Taylor Branch considers civil rights movement in modern democracy

Author claims Americans have begun to misremember the civil rights movement

John Tompkins

Taylor Branch wasn’t born to write about race, but the civil rights movement changed that. Last Tuesday, Nov. 3, Branch came to Washington and Lee to speak about how events that occurred 50 years ago have impacted him and the American political system.

“I never planned to be a writer or be interested in race relations at all,” Branch said. “[The civil rights movement] was scary but it had such power that it changed the direction of my life’s interests against my will.”

He was born in Atlanta and grew up in the midst of the racial tensions that categorized the 1950s and 1960s. Since then, Branch has authored 11 books. “Parting the Waters: America in the King Years, 1954–63” won a Pulitzer Prize in 1989.

The central topic of Branch’s Lee Chapel speech was that America has begun to misremember the civil rights movement, specifically the significance of nonviolence in advancing democracy.

He said we have begun to think that guns are what keep us safe when we are out in public, not the common ties that cross racial divides and unite us as a people.

Diane Nash, a retired civil rights leader who helped organize the 1961 Freedom Rides across the South and 1965 Selma to Montgomery marches in Alabama, was a key figure in Branch’s talk.

According to Branch, Nash’s efforts to counter segregationist policies were crucial to the advancement and success of the civil rights movement.

“We are unconscious of the many, many blessings that have flowed from the risks that those nonviolent activists like Diane Nash took to rescue the promise of American citizenship even when they were denied the benefits of it,” Branch said.

He also made the point that the benefits of the movement were not limited to people of color. They extended to numerous other groups, including women and LGBT Americans.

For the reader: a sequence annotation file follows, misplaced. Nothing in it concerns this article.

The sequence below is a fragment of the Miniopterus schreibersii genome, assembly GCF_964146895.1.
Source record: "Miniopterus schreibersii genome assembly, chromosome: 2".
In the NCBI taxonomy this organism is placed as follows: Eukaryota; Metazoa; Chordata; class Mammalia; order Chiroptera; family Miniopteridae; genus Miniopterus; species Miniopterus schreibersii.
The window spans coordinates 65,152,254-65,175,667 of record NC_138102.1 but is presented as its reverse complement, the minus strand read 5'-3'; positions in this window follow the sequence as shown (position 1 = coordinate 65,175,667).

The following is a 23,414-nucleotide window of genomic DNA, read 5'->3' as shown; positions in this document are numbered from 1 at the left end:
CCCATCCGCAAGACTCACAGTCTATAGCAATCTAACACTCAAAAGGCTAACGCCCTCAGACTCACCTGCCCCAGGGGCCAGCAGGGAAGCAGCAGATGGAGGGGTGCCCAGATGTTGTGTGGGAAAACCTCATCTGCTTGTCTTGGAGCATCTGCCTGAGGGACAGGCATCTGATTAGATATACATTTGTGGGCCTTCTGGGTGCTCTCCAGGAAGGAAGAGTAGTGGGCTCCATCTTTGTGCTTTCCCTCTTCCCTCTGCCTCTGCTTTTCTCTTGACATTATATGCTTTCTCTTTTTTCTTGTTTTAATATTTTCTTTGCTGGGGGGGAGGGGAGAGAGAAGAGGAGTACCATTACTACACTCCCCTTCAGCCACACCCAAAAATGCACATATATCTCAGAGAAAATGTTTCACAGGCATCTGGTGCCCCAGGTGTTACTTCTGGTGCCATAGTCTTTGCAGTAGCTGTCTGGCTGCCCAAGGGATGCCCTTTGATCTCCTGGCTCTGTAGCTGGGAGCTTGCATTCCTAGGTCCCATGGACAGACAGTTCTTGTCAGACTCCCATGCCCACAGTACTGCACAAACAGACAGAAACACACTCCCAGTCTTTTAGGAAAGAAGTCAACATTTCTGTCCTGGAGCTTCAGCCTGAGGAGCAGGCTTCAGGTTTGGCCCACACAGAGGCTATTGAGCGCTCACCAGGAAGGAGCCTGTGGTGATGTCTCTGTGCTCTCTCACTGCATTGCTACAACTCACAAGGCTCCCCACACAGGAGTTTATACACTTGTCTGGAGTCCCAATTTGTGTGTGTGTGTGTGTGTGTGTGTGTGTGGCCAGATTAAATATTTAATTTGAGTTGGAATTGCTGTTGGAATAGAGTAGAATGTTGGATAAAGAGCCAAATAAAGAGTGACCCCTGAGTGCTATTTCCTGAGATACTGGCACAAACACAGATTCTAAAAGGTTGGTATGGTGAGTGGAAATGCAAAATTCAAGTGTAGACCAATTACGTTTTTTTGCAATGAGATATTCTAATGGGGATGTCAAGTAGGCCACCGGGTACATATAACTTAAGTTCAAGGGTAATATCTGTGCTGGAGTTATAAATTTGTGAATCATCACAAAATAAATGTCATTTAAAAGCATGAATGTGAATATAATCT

“The civil rights movement let loose the greatest collateral waves of freedom in our history,” Branch said.

But Branch also said that when people refer to the dramatic period of social
change that occurred 50 years ago as one of “carpetbaggers and scalawags,” the importance of the movement as a whole is forgotten.

According to the author, Americans cannot just float along in this period of unprecedented Washington gridlock. In order for us to recapture our own patriotism, we must remember the true power of nonviolence and democracy. With it, civil rights leaders accomplished so much under nearly insurmountable circumstances only a few decades ago.

He said that in order to move forward as a country, current leaders such as presidential candidate Hillary Clinton should take the Constitution’s preamble to heart and ignite the optimism of the civil rights movement.

Students’ responses to Branch’s talk were generally positive.

“Taylor Branch provided meaningful insight into the unrecognized importance of race in American social movements,” Austin Benacquisto, ‘17, said.

At the conclusion of his speech, Branch had one primary message for listeners to take with them.

“I think we would all do well to take a black-led movement as the model for how to advance a democracy that was initiated by slaveholders.”